I lost it.  “How can you ground me?  I’ve been living like I’ve been grounded since I was born.  What else can you ground me from? Phone privileges?  It’s not like I can talk on the phone much anyway.  I’m not allowed to watch TV or play games, so you can’t really ground me from that because that is already a rule.  You can’t really ground me from eating because I will probably die, and God forbid you will let that happen.  Oh I know, you can take away my computer and internet, but by doing that I won’t be able to do research for papers, which will probably lead me to being number 2 in the class!”

“Don’t be a smart ass, Sara!”
“Oh, is that another rule?”
“Do you want to add more to your punishment?
“What, you’re gonna kick out your last child like you did with Jackie? At least she is free from your dictatorship!”

The car ride was silent after that.  The tension during the last 10 minutes of the ride was torturous.  I just wanted to slam something like how Jackie always pounded her feet marching up the stairs and slamming her bedroom door after she got into it with Mom.

We arrived home and I realized I really hurt her.  I apologized and when she didn’t reply, I assumed she was still angry with me, so I gave her space.  I walked to my room, finished my homework, went down to eat supper, but she wasn’t there.  Dad just looked at me, his eyes glazed over as if he didn’t know who I was and just shook his head and sighed.  In the dead of silence, he turned to look at me and whispered, “Was it wrong for you to want to follow your own dreams and write stories?  No.  Was it wrong for you to talk back to your mother the way you did? Definitely.  You shouldn’t talk to you mom that way.  She’s only looking out for your best interests.”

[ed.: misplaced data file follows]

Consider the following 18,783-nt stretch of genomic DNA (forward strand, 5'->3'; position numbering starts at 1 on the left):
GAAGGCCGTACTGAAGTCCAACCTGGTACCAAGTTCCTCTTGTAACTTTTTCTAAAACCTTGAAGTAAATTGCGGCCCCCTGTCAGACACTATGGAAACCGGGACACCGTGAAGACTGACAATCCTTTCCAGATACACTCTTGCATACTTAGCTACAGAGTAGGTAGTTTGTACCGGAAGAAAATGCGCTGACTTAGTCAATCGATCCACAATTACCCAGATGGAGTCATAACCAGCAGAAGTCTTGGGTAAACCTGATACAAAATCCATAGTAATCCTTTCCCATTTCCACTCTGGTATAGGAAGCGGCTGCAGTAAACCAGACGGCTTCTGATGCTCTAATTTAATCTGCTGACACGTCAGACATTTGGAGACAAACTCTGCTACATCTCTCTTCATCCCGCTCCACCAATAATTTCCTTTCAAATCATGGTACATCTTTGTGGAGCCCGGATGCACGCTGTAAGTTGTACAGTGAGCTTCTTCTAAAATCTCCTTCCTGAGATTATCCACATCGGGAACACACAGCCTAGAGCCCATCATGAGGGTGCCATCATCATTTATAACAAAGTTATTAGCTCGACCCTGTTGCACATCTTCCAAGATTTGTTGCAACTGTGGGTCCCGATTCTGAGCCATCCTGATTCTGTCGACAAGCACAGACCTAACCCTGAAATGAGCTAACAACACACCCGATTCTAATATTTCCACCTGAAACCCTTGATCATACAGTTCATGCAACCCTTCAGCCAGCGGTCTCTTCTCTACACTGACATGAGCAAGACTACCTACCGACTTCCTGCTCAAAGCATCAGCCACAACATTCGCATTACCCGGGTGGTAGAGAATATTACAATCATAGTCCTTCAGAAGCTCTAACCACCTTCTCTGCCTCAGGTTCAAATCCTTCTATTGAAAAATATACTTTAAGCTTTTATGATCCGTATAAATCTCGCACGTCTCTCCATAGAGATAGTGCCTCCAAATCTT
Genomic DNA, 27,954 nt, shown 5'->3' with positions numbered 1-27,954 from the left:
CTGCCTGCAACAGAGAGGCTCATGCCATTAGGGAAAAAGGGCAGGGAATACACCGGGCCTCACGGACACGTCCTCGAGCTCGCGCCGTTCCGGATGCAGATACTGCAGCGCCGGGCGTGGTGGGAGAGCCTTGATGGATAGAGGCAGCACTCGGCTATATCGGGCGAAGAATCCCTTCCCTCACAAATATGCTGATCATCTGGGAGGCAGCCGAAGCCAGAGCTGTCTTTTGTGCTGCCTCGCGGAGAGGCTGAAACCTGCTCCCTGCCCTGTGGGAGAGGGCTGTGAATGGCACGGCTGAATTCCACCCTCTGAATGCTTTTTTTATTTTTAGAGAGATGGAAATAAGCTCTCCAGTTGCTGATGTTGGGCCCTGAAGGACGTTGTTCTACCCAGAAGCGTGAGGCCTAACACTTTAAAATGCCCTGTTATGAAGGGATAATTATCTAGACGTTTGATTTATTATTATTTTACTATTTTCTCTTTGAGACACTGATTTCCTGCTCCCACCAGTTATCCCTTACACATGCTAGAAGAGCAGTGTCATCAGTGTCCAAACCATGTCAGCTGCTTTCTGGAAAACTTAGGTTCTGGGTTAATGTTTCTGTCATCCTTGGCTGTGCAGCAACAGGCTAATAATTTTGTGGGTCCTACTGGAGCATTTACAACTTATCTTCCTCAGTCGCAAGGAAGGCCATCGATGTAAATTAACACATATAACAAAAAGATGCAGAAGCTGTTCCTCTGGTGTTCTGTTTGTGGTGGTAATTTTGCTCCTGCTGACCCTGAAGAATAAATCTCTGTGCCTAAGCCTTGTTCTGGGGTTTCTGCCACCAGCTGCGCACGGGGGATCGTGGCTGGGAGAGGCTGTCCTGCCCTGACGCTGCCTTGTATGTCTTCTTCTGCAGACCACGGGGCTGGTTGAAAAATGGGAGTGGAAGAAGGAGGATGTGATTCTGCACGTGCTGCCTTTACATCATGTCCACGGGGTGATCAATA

I spent the whole night playing the piano with no breaks to use the bathroom or to eat.  I sat there playing my Mozart piece until morning.  Mom came down and saw me playing, but she didn’t say a word.  She didn’t even acknowledge my existence.  But I know she heard me.  Dad came down and asked, “Have you been playing all night?”  I nodded.  “Are you going to eat?” I shook my head.  “Are you going to sit there until mom forgives you?”  I nodded.  “That’s going to be a long time.”  I heard my dad call the school saying I was sick.  The clock turned noon and my dad stood by my side and examined me for quite some time and whispered, “This is ridiculous.  You need to stop.  Look, even your fingers are bleeding.  Stop.  Eat. or go to sleep.”  I ignored him and continued to play.   He patted me on the shoulders, sighed, and walked away.

Mom finally came out and stood slightly behind me, looking over my shoulder.  Practicing the Mozart piece for about 20 hours nonstop helped me play it perfectly without error.  Another hour passed and I felt the warm embrace of my mother and I melted into her arms.

I felt my dad carry me to the couch and my mom lay a blanket over me. I slept until noon the next day.

Leave me a comment if you want to me to extend “Escape” or if you have any theories.